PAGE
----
Pensions and Tax Savings

The continued encouragement of a savings ethic sees confirmation of the proposed increase in the ISA allowances to £20,000 and confirmation that the nil rate band for savings will remain at the current £5,000 limit.  There was an announcement of an alignment of foreign pensions with the UK domestic pension regime, taking away potential tax advantages enjoyed by non-doms or those who work overseas for a period of time. In addition, the amount that can be put back into a pension scheme by those who are already drawing them will be significantly reduced, with the Money Purchase Annual Allowance being reduced from £10,000 to £4,000 from April 2017.

KS Comment: The generous increase in the ISA limit from £15,240 to £20,000 from April 2017 is countered by the continued restrictions on pension investment and tightening of rules where some earners were able to secure double pension relief by recycling contributions.  The Government’s intention to reduce the attractiveness of pensions, with their associated tax relief, and to encourage savings via ISAs, is clear.  The attack on the tax treatment of foreign pensions is an extension on the desire to tax all long-term UK residents, whether non-doms or not, on a similar basis. Wealthy non-doms and those senior executives who have had an opportunity to work overseas for a period of time have often transferred UK pension benefits offshore, or contributed to offshore pension schemes. The intention now is to bring foreign pensions and lump sums into the UK tax system on the same basis as domestic schemes for UK resident beneficiaries.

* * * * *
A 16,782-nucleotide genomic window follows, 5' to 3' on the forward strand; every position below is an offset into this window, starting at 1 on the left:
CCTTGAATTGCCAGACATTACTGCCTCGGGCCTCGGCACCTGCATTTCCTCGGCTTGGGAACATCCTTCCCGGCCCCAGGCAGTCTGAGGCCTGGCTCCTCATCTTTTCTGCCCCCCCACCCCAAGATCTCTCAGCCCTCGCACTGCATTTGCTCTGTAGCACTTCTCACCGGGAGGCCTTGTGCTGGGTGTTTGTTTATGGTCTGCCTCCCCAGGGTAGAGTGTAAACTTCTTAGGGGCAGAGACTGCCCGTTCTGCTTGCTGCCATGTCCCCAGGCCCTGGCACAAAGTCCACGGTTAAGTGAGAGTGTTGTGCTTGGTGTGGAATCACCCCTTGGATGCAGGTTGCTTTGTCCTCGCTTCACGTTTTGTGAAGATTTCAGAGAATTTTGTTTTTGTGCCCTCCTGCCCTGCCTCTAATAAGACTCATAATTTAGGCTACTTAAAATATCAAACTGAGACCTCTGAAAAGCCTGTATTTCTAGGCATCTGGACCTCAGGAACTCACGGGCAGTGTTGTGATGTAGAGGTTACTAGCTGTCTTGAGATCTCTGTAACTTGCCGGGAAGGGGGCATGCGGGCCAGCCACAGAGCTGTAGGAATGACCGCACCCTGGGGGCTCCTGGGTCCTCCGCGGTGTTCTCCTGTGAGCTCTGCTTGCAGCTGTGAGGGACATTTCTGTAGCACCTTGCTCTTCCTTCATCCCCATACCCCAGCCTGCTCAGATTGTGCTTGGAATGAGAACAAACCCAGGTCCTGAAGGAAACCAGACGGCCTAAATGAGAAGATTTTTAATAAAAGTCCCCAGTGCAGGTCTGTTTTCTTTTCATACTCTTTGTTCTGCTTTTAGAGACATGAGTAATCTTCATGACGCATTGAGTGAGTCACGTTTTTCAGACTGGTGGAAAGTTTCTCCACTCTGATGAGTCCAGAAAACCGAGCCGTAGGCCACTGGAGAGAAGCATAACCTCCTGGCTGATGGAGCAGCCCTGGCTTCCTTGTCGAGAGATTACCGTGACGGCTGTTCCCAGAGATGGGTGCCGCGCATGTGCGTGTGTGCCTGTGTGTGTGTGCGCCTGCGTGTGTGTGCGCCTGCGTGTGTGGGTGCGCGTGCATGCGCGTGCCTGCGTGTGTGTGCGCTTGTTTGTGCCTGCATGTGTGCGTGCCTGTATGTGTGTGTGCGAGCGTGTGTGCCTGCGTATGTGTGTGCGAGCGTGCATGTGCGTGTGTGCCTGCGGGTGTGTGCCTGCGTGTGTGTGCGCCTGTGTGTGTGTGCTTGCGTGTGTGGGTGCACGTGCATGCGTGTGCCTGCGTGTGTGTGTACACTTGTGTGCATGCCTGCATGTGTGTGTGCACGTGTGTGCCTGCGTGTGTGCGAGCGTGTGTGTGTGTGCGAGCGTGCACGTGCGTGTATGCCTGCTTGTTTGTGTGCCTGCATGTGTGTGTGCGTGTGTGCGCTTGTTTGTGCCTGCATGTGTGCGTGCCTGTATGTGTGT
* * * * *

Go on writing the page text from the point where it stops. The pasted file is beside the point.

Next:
Reforms to the taxation of non-domiciled individuals from 6 April 2017